• Can you make any connections to what happened here on Friday?

They concluded that it is very important to occupy spaces when they are offered to us, because if not, they are occupied by somebody else (in this case the evil teacher that was going to give them lots of homework). We talked about the importance of expressing our opinions, of apologising when we’ve done something wrong, of talking about our feelings and expressing our anger at the moment in which things happen, and most important of all, of being responsible for our learning.

I think that my students have learnt a lot from this lesson. They have acquired skills that will serve them for life. The ability to reflect is one of the most important abilities we should develop at school. School is not about transmitting information anymore. As David said in his post, information can be found online. Maybe, we should start teaching/guiding our students on how to access that information, how to become better learners and better citizens, what to do with all the information we have in our hands, how to be critical with what we read, how to create their own content online, how to learn collaboratelly, and so on and so forth. To sum up, how to become autonomous learners. As David said:

A teacher is one who makes himself progressively unnecessary.
– Thomas Carruthers

Dogme with Young Learners

I’m writing this post in response to @kalinagoenglish challenge presented in her blog. You can read my answer to the previous challenge here.

Been thinking quite a lot about dogme recently, and it has just struck me that I am applying it in my young learners classes without even having noticed it. The quotation with which Karenne has opened this new challenge is:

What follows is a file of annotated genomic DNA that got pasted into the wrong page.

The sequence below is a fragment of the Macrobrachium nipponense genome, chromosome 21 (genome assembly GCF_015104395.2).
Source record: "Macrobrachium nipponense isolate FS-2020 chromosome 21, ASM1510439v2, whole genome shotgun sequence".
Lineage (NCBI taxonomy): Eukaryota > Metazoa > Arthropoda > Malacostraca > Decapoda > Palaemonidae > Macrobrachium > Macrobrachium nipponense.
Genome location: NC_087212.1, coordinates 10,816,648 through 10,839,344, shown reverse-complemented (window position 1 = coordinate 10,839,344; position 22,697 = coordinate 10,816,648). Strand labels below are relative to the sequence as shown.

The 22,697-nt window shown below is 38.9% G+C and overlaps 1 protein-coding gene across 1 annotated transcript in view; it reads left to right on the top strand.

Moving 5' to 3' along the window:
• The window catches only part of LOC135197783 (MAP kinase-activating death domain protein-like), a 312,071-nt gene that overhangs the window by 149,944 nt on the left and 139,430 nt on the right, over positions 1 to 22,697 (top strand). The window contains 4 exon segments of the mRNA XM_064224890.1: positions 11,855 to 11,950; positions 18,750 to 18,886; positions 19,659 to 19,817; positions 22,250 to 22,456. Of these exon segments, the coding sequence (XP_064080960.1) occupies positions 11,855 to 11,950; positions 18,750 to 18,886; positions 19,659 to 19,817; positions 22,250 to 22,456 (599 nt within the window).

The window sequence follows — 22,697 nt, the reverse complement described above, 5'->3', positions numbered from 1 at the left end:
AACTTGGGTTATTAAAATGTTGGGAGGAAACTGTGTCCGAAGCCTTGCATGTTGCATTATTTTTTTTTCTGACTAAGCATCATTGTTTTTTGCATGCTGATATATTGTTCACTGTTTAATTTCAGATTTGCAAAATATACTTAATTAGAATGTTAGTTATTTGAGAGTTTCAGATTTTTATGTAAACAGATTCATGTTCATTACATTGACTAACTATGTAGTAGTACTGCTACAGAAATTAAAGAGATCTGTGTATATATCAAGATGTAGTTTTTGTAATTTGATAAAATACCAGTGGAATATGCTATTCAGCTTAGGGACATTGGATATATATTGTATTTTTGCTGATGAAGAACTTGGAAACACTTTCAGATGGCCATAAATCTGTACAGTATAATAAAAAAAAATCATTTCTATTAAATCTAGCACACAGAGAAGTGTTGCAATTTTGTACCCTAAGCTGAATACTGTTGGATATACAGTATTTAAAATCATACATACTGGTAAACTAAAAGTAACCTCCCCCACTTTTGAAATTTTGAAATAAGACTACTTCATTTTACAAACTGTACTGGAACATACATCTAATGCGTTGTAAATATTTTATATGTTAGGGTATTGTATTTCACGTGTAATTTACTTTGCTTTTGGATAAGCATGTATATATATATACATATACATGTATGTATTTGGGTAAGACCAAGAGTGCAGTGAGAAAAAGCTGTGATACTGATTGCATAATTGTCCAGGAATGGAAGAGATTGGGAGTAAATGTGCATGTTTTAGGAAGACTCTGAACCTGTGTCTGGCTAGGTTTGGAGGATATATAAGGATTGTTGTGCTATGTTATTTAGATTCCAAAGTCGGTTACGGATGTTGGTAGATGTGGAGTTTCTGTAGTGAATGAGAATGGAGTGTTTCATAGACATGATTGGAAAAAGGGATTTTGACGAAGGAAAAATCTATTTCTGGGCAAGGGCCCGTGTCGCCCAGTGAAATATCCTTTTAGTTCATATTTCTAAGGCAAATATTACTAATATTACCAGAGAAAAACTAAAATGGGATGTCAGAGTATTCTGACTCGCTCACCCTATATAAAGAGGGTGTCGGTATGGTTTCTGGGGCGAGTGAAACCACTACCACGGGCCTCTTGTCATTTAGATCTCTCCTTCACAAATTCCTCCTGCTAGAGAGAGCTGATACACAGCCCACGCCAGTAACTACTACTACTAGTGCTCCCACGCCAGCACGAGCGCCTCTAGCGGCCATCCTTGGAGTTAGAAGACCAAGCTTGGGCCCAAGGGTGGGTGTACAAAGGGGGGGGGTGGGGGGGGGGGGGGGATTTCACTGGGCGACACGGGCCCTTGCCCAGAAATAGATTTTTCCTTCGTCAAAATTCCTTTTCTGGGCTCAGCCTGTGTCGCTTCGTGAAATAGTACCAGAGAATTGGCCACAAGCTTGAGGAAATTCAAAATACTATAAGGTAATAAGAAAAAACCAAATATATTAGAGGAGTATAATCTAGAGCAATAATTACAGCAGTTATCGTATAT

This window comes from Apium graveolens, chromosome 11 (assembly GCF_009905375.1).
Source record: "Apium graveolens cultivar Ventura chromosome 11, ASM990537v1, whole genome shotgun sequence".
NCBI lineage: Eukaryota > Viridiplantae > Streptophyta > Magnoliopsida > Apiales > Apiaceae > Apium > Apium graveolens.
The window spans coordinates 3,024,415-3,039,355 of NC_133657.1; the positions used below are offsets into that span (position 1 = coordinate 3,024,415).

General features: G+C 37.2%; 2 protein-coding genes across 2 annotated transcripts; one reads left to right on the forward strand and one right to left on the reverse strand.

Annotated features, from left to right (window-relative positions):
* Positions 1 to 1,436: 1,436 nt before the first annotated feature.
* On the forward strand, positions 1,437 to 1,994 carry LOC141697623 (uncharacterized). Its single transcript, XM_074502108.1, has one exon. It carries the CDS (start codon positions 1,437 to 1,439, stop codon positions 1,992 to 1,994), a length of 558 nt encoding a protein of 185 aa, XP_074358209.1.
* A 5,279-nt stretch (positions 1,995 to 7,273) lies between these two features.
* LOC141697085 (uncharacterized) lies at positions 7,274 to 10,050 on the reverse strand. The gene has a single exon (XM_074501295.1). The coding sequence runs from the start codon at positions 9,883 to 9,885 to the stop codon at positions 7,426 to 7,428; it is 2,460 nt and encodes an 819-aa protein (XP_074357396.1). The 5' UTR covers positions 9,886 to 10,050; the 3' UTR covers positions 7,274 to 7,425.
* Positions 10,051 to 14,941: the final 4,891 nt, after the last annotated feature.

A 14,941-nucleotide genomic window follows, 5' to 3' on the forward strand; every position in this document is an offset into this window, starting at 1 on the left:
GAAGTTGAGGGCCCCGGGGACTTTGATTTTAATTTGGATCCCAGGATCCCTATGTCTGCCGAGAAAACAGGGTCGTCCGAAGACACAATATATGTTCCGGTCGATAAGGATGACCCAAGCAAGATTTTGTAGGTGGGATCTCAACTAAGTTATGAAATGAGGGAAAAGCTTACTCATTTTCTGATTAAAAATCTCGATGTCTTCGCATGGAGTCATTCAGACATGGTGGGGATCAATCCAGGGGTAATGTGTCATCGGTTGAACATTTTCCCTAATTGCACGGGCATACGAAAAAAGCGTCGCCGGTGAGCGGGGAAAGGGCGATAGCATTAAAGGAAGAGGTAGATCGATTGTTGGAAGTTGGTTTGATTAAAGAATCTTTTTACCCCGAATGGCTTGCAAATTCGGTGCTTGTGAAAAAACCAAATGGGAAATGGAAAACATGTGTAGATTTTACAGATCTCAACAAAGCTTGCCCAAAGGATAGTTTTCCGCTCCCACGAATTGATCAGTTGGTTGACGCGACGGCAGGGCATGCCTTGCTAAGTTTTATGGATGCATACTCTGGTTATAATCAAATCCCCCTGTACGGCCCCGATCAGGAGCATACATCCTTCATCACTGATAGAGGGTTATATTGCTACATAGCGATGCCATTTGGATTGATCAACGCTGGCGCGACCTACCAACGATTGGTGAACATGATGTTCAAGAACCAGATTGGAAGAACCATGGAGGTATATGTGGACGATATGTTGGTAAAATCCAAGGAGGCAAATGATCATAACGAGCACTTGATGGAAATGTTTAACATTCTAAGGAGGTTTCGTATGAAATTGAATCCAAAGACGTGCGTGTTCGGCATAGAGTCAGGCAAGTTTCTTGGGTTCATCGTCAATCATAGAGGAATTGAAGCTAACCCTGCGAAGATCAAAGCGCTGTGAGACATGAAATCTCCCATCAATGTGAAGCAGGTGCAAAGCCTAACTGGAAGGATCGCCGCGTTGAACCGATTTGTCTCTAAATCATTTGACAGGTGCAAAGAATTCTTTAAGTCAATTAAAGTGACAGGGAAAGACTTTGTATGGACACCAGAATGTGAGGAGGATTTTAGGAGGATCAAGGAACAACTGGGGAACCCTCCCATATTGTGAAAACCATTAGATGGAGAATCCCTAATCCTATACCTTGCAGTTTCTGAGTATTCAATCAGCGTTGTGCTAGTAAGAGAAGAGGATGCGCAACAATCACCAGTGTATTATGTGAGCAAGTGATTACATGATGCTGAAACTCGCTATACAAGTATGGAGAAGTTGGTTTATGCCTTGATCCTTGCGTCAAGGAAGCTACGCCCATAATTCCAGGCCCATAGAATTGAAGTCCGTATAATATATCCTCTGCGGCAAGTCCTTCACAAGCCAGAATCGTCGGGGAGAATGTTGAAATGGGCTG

The teacher’s primary function,

apart from promoting the kind of classroom dynamic

conducive to a dialogic and emergent pedagogy

is to optimize language learning affordances,

by directing attention to features of the emergent language;

learning can be mediated through talk,

especially talk that is shaped and supported

(i.e. scaffolded) by the teacher.

According to Wikipedia “Scaffolding Theory was first introduced in the late 1950s by Jerome Bruner. He used the term to describe young children’s oral language acquisition . Helped by their parents when they first start learning to speak, young children are provided with instinctive structures to learn a language… Scaffolding represents the helpful interactions between adult and child that enable the child to do something beyond his or her independent efforts. A scaffold is a temporary framework that is put up for support and access to meaning and taken away as needed when the child secures control of success with a task. “

With my second grade students (they are between 7 and 8 years old), we always start the class with a set routine. It consists of completing a calendar that we have hanging in our classroom with the date, month and weather; establishing who would be the teacher assistants on that day and finally, the dogme part, talking about their news and problems.

I devote quite a long time to this part of the lesson and my students love it. They all want to participate and tell the rest of the class about their news and problems. They talk about birthday parties, problems at home, their illnesses, their trips, or whatever comes to their mind. They sometimes even make up some stories and they retell them as if they have really happened to them. As they are not very proficient in English yet, they say whatever they can in English mixed with a bit of Spanish. They come up with something similar to: “Yesterday, I went to the park and played in “las hamacas” (“the swings”).

And this is the point that reminded me of Bruner’s experience.  There are some things that they don’t know or they don’t remember how to say in English. They need help, and it is provided by the teacher or by their peers. Sometimes,  I just  repeat what they have just said with the English word they need, and in general, they repeat it after me and incorporate it in their sentence without giving it too much thought. They are more concerned with the message they want to get across. There are some other times, in which they don’t remember a word we have previously seen in class, so they are helped by their partners or by the posters we have in the classroom. I believe that students are greatly helped by visual scaffolding.  As Stuart  Ewen said ‘… if you really want to move people, don’t use words, use images’.